A closer look at whether the concept of airlines investing in the hotel sector is a financially competitive model.
The ‘glamour of flying’ was a phrase often linked to the iconic, now defunct American airline PanAm. PanAm built a reputation in the 1950s and 1960s for delivering world-class service.
Back in the 1940s, founder Juan Trippe sought to offer business travellers and tourists at destinations served by PanAm with luxury hotels to fulfil their travel experience. But hotels were also a necessity for crew accommodation during long international flights.
What started as a pet project to explore hotel ownership in Latin America grew to something bigger – the formation of InterContinental Hotels, which PanAm owned 100 per cent. The objective was simple: build, operate and manage a global portfolio of airport, city and resort hotels. PanAm created a hotel empire. But, hotels are also capital-intensive and require continuous maintenance.
Tying up capital investment in concrete blocks is like airlines buying flying machines outright that can run into hundreds of millions of dollars per unit. So, companies prefer management and leasing, respectively, to reduce the financial burden. Airlines have tried and tested the PanAm route, attempting to cash in on the hotel business. Owning properties, or running them through management companies, delivered a sense of pride and achievement. Having landmark hotels in capital cities was seen as trophy assets.
Air France, Swissair, Lufthansa, Japan Airlines, SAS and Air India have all tried through their respective hotel chains, Le Méridien, Swissôtel, Kempinski, JAL Hotels, SAS International Hotels and Centaur. But ultimately, hotels are non-core to airlines. PanAm’s financial troubles forced the sale of its highly profitable hotel business in 1981.
The others all fell by the wayside for strategic or, as was the case with PanAm, for financial reasons. It was mostly sold off to focus on running the airline. Decades on from PanAm, the last few years have seen a resurgence of airlines clawing their way quietly into the industry. Have lessons of the past not been learned?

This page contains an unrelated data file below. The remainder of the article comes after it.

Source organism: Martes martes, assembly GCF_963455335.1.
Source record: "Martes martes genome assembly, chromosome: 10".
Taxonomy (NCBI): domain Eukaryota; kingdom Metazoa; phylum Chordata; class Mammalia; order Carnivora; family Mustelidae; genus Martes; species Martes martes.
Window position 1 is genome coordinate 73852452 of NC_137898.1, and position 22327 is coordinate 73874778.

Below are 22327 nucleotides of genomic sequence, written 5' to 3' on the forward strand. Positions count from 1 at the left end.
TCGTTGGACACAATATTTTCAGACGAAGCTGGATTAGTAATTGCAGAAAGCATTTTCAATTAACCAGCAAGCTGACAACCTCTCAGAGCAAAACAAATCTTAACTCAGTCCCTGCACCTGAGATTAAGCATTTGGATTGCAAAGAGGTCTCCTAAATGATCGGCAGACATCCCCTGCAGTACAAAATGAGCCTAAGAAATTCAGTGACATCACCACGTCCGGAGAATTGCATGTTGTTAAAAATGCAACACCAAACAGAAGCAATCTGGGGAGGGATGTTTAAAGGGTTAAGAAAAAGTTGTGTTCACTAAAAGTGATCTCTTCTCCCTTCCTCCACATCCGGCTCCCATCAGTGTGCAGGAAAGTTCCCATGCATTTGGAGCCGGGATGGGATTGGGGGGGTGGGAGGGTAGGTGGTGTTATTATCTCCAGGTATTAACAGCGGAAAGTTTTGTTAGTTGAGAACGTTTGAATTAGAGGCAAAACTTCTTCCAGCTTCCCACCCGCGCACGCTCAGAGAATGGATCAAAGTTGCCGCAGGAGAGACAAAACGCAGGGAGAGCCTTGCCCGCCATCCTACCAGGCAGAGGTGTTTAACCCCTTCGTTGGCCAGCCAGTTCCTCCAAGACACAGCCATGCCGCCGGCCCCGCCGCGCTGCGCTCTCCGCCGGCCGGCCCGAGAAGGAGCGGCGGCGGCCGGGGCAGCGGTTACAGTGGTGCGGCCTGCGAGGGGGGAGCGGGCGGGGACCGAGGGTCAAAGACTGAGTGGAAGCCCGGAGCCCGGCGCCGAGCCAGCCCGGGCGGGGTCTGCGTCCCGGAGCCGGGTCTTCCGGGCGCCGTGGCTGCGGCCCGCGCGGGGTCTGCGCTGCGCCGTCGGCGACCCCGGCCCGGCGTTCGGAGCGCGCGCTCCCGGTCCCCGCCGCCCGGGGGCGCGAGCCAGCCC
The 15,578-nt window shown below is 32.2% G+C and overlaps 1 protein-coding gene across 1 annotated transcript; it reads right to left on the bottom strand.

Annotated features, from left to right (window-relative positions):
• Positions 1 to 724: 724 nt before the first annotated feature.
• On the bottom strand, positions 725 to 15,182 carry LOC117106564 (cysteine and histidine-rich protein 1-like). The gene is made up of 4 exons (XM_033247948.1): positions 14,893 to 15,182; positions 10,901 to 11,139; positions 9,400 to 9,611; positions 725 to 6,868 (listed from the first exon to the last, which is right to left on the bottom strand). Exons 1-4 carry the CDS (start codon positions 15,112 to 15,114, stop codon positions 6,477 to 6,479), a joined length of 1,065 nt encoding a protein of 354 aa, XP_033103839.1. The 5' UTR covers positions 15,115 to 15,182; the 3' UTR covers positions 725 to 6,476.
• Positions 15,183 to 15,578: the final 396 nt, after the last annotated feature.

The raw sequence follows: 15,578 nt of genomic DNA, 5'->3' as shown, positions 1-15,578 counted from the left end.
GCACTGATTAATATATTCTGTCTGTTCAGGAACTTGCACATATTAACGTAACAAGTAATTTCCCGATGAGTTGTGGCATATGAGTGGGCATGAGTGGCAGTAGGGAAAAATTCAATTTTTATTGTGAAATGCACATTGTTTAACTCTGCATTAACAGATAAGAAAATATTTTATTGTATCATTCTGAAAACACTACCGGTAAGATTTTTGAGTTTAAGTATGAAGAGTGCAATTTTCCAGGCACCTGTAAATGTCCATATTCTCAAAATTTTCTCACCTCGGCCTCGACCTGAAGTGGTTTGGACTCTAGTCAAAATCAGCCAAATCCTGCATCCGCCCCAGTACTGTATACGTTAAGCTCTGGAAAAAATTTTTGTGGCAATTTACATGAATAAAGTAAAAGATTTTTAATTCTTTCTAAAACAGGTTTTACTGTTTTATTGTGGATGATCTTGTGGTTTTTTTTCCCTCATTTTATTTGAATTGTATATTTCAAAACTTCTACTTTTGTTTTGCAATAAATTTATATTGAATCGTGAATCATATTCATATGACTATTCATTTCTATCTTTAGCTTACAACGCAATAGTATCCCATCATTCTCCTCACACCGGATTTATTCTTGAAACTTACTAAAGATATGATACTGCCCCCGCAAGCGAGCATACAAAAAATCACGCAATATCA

Aviation itself has matured strategically. The strength of global super hubs as airlines pump capacity into high-density routes with multi-frequencies has created an environment for strategic risk-takers. And the two big players in the Middle East have done exactly that.
The Emirates Group ventured into hotel ownership with a select-few luxury properties across Dubai. Aside from catering to holidaymakers and business travellers, Emirates has been able to control accommodation costs and keep the cash flow in-house by housing passengers on long connecting and delayed flights.
Through its majority-owned joint venture with British company Whitbread over the past 15 years, Emirates has developed the Premier Inn budget brand in the UAE. There are currently seven in Dubai and two in Abu Dubai. It’s a clear strategy to cater to high-demand budget-conscious leisure and business travellers in a thriving hotel market targeting different segments. The investment strategy appears to have paid off. Emirates’ hotels portfolio revenue over last year increased 12 per cent to US$184 million.
Contrast that strategy to Qatar Airways, which entered the hotel business in 2010 by opening the Oryx Rotana Doha now under Hyatt management. Essentially for business travellers and airline staff flying into Qatar’s capital city, it was the start of a long-term plan to operate 50 luxury hotels worldwide.
The 350-room Sheraton Skyline Hotel at London Heathrow became Qatar Airways’ second acquisition. A smart move considering more than 100 of its crew fly into Heathrow on at least six daily flights from Doha. The airline is closely monitoring key airport and city locations globally for further investments. Properties in Melbourne, Edinburgh, Geneva, Doha airport and resorts in Qatar are already operating under the airline’s Dhiafatina hospitality division with leading international brands managing the hotels.
For carriers wishing to make their mark in the hotel sector, they can perhaps take a leaf out of American Airlines’ book. A new 600-room hotel in Dallas, its headquarters and biggest hub, opened earlier this year solely for crew and staff on business trips to the HQ. With multiple leisure, wellness and dining options, it’s a win-win situation for an airline looking to reduce its costs and keep employees happy.
And if airlines are keen on having hotels as trophies rather than functional assets, look no further to attract the wrong headline than Pakistan International Airlines. Cash-strapped for decades, PIA owns two of the world’s historic landmark hotels in its small portfolio — The Roosevelt Hotel in New York and the Sofitel Le Scribe Paris Opéra.
Words by Updesh Kapur. Updesh is a communications strategist, media trainer, and an aviation and travel industry analyst.